Not too much to report at this point. Still playing around with some freelance work, and I’ve posted the second part of my piece at Suite101. Writing a Good Bad Guy, Pt. 2: Bringing the Shadow to Life (click here). It’s more for people who are just starting out in their writing, but maybe some good advice if you are struggling with your antagonist.
And I finally had success with getting Amazon to knock the price for my Free Five Flash Fiction down to actually be free. Funny thing is that before they did it, I actually had a few sales at the 99 price point. To see Free Five, click here (also available at B&N and Smashwords). It’s the same stories I have here under “FREE FICTION” but I’ve added afterwords to go with each story explaining where the idea came from (some of them almost as long as the flash itself :))
What does the future hold?
Next Friday, I’ll be giving a recap of the World Horror Convention. Should be pretty entertaining.
But without further ado…
[Note: This one deals primarily with blogging and writing issues, but if you’re just an avid reader, I want to know your opinion on this, too. Also, please forgive the spartan nature of this post. I have a handful of other things I need to be doing for WHC, and something had to get the ax. Turns out it was finding images to go along with the post.]
There was a recent mildly volcanic “discussion” thread at a group of which I am a part.
Here’s the story (and if you’re in this group, it isn’t a big secret whom I’m referring to):
Just as I do (as well as most bloggers), a book reviewer posted his recent blog post at this group. The rub was that he was posting a one-star, very curt review of a book.
The question was not necessarily raised whether or not said reviewer (we call him Mr. R, for “reviewer”) should be posting a negative review, even though I’ve seen many a blogger ponder this very question (usually they’re also writers… of which Mr. R is not, I don’t believe).
The general consensus was that Mr. R was entitled to his opinion (even if some of the comments reflected the fact that perhaps he should’ve gone into a little more depth and a little less vehemence). However, the question was raised about the fact that he was posting this negative review (as he does all of his blog posts) at any group of which he was part.
The first response from our group was along the lines of how it’s okay to have this review at your site, but perhaps spreading it around to so many people you don’t necessarily know might be in… well, “error” is how I would sum up the follow-up comments.
And then the follow-up comments started flying. And honestly, as a Virgo, I could see most of their points. On one hand, Mr. R is only announcing his blog post to his groups, an action I certainly can’t throw stones at. On the other, is it simply spreading negativity to a whole bunch of groups of people who may have a differing opinion of what they consider “entertaining”?
After all, one man’s definition of “gratuitous” isn’t necessarily every man’s definition, and while on one hand, we have always had negative reviews in the world, perhaps this new electronic world gives the negative reviewer (especially if ill-informed) a broader sphere of influence than they should. On the other hand, having read several of Mr. R’s other reviews, while he may be brutal, I’ve seen that he has a pretty good idea what he’s talking about.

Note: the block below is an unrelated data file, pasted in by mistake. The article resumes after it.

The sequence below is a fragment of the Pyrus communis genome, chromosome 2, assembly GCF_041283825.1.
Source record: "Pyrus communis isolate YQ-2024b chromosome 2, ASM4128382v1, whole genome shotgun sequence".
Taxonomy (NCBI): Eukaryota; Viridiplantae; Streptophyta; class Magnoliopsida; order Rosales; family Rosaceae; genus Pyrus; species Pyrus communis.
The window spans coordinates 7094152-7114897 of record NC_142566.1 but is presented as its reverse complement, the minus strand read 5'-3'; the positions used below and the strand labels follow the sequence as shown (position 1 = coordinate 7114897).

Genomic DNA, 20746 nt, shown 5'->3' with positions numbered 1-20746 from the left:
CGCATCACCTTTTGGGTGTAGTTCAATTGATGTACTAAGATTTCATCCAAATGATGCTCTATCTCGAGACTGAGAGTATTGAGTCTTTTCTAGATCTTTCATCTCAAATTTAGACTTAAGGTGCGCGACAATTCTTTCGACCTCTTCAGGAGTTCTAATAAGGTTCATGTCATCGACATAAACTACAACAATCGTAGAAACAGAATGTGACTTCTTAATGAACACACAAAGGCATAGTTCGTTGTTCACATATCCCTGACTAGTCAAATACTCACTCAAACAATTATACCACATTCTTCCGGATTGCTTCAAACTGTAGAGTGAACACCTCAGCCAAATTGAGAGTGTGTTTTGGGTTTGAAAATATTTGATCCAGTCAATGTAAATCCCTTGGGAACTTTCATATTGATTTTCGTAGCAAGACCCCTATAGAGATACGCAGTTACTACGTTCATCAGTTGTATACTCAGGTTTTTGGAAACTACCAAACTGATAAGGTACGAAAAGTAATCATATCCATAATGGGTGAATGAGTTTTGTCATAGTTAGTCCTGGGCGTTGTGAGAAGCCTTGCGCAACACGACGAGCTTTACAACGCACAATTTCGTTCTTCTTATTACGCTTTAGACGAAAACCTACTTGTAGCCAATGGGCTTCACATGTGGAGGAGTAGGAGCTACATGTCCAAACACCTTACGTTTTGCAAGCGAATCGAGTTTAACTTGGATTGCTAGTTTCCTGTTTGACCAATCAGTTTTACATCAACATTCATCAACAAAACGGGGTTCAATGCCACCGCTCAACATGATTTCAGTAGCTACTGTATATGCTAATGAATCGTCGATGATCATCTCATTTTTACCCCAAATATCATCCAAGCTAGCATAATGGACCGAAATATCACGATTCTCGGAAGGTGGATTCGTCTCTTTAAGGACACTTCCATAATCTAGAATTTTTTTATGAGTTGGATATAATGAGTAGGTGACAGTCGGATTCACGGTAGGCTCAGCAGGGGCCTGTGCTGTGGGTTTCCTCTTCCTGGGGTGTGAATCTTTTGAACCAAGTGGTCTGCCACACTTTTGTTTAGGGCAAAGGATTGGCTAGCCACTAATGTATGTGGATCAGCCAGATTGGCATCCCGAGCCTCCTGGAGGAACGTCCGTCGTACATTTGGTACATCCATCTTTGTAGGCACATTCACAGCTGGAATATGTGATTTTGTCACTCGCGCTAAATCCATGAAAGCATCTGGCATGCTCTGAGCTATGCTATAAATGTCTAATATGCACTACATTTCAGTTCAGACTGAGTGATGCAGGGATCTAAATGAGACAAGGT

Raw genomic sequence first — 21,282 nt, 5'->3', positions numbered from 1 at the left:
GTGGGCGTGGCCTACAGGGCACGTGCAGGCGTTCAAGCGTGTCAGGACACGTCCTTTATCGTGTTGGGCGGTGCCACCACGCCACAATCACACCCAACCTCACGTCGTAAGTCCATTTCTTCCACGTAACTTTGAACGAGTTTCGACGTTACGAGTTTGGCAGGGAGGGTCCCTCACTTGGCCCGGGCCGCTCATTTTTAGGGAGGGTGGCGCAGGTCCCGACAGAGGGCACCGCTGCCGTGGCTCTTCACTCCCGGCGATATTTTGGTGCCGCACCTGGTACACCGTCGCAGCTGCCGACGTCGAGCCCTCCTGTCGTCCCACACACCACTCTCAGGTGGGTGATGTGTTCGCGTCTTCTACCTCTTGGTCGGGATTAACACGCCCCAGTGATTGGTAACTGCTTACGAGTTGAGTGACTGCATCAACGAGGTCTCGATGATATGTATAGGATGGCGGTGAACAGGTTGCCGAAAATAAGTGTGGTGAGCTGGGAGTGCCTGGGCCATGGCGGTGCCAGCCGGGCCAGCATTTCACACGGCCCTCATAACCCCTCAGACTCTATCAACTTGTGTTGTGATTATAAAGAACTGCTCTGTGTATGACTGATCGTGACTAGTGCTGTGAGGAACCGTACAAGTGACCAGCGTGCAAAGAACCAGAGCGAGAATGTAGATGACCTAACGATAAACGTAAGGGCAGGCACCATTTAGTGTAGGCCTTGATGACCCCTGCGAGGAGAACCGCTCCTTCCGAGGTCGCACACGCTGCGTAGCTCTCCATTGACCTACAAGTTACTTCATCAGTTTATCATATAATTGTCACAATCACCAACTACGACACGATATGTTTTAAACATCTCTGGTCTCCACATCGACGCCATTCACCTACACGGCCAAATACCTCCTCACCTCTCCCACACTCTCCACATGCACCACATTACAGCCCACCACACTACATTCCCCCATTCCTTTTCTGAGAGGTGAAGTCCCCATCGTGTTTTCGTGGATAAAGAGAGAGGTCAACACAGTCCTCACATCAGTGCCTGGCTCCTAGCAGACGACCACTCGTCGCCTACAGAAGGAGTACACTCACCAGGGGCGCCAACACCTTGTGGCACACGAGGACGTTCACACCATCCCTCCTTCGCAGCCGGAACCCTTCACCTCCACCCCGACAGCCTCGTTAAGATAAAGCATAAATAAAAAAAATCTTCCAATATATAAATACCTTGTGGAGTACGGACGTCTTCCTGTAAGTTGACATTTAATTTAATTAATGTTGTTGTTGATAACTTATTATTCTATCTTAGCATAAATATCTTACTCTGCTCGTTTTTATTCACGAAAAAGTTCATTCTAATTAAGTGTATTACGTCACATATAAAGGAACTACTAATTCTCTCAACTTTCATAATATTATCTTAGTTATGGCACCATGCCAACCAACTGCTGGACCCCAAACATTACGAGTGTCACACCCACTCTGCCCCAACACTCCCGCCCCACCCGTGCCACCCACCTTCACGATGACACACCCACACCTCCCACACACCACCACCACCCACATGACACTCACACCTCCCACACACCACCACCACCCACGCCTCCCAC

This is why I submitted, somewhat trepidatiously (I think I just made that one up), The Imaginings to him for review. I knew I was going to get a straight shot from him. And while they may just be his opinions, I know they are at least educated opinions.
I just read a good blog post recently advising readers on how to find the potential gems in the self-publishing world (link), and the interesting (but not hard to believe) bit of advice they said was to look for a book that had a good variety of reviews and to be leery of too many four and five star reviews.
Much as I love my four and five star reviews at Amazon, I recognize the fact that the majority of them came from people I either know or met through the interwebs, even if only very distant acquaintances.
The point came up in the discussion whether or not writers and reviewers can be friends. I don’t know the answer to that, but I know that even though we have recently become Facebook friends, I’ve been very particular not to interact too much with Mr. R yet for the exact reason that I want him to be honest without worrying about
So whether you agree or disagree with his style or review, it seems like Mr. R might be doing the author a favor after all. If the story continues to get mixed reviews, maybe we just say it was only Mr. R’s opinion. If it starts getting more negative reviews, maybe we call it what Darwin would’ve called it.
And we thin a little of the bloated herd that is the self-publishing world where it has become increasingly easier for anyone to put a book out there.
Maybe I’ll be one to go, myself. Who knows? But I’ve seen some of the other stuff out there, and I’m gonna’ be pushing some of them to the lions before they get their teeth into me.
What do I want from you?
I want your opinion. This particular thread caused some waves and I’ve seen some other opinions, but I’d be curious about yours. And again, this is a question for both my readers and writers.
As always, so long as your comment has a little substance, I don’t mind if you leave a link. I do it at your blogs; you might as well do it here 🙂
Finally, make sure to check back next Friday for my recap of the World Horror Convention.
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